Coaching Stars to Avoid a ‘Racist Against Whites’ MomentOh … sorry … I got that backwards.
By CARA BUCKLEY FEB. 10, 2016
… Concerns peaked after Charlotte Rampling, the British best actress nominee from “45 Years,” told a French radio station last month that talk of a boycott was “racist against whites.” Her publicity team, aghast, quickly went to work, and Ms. Rampling said that her words had been misinterpreted (even though that is what she had said, verbatim) and that “in an ideal world every performance will be given equal opportunities.” But for fellow nominees, she served as the most cautionary of examples: Don’t be like Charlotte. Or Julie Delpy, or Michael Caine, two other non-American actors who found themselves in hot water after weighing in. Ms. Delpy said Hollywood was easier on black people, and Mr. Caine said black actors ought to be patient. Ms. Delpy apologized for her comments; Mr. Caine did not.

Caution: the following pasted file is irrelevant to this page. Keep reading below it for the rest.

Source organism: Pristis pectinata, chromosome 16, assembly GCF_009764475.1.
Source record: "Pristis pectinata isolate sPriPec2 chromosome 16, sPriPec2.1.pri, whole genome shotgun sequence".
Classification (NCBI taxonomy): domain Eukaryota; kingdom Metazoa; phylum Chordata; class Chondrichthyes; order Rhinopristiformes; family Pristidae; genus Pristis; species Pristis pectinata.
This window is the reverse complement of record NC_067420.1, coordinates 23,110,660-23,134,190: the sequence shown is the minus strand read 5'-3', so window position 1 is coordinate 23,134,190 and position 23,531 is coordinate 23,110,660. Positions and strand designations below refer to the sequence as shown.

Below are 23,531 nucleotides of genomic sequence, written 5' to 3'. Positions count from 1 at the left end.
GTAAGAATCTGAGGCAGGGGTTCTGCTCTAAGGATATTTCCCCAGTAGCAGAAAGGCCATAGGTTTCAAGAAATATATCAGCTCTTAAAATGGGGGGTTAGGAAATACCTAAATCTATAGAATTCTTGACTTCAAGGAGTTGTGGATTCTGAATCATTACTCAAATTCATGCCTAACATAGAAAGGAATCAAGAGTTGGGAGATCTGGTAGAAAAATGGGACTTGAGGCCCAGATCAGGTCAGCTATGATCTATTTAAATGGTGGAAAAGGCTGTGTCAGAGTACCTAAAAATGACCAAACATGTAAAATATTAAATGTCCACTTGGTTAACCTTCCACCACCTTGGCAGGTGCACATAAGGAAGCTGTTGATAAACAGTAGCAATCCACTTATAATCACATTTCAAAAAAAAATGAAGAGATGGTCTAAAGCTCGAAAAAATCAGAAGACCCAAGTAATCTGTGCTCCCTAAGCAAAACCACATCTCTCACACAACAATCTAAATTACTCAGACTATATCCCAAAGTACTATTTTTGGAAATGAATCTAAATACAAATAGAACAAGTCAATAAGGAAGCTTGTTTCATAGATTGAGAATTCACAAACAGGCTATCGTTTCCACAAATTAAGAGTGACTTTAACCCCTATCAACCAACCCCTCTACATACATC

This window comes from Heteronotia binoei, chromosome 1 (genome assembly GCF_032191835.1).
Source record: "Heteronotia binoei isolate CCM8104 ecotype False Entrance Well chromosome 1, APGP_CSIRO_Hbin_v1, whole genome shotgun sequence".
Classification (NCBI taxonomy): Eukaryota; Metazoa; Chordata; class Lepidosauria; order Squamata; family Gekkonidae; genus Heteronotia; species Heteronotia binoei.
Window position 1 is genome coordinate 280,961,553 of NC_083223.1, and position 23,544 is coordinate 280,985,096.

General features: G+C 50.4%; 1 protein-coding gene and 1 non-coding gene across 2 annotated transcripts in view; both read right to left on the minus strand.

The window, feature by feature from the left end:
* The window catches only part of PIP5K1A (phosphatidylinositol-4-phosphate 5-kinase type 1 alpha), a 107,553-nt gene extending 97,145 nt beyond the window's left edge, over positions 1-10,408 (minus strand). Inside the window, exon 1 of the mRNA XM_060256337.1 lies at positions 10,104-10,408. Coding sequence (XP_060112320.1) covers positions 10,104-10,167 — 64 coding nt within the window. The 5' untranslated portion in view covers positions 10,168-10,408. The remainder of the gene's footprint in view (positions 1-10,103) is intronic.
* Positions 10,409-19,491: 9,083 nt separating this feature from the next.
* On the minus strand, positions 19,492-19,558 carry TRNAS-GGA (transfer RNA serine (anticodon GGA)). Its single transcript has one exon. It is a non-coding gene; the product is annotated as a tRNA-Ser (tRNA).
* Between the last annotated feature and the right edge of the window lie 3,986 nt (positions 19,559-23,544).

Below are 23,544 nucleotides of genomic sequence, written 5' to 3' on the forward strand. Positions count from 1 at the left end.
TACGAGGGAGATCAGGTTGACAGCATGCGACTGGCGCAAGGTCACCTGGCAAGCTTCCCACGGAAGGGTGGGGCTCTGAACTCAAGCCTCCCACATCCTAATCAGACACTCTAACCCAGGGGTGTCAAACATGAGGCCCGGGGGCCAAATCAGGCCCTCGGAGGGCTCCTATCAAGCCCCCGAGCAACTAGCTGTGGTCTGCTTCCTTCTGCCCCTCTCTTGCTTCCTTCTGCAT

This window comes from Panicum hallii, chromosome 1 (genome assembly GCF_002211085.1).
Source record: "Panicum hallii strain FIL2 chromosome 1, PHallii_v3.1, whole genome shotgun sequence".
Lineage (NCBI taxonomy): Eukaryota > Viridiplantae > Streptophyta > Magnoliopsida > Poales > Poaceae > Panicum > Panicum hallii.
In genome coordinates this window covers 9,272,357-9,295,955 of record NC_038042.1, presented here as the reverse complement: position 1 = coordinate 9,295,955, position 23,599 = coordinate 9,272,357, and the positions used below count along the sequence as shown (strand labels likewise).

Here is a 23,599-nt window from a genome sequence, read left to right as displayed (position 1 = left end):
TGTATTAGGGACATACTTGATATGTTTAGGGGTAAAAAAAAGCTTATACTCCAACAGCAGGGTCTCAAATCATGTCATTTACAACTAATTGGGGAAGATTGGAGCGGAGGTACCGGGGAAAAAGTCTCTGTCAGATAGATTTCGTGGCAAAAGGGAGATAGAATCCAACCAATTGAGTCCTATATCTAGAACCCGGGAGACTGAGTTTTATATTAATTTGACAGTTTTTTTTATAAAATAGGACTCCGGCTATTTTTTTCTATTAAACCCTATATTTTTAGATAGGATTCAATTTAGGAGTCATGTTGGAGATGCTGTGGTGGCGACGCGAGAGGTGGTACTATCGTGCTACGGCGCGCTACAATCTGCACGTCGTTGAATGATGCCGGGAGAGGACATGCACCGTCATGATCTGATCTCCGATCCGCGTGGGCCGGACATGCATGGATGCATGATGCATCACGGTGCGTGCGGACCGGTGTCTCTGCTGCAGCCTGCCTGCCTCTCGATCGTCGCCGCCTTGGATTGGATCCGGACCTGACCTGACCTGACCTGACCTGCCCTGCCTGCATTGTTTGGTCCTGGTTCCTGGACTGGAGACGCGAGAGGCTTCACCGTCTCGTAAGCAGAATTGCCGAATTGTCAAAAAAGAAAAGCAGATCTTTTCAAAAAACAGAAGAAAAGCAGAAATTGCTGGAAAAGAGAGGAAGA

It’s not that black celebrities are being advised to not say things that are “racist against whites,” it’s that white celebrities are being coached to not say that statements by blacks that are racist against whites are “racist against whites.”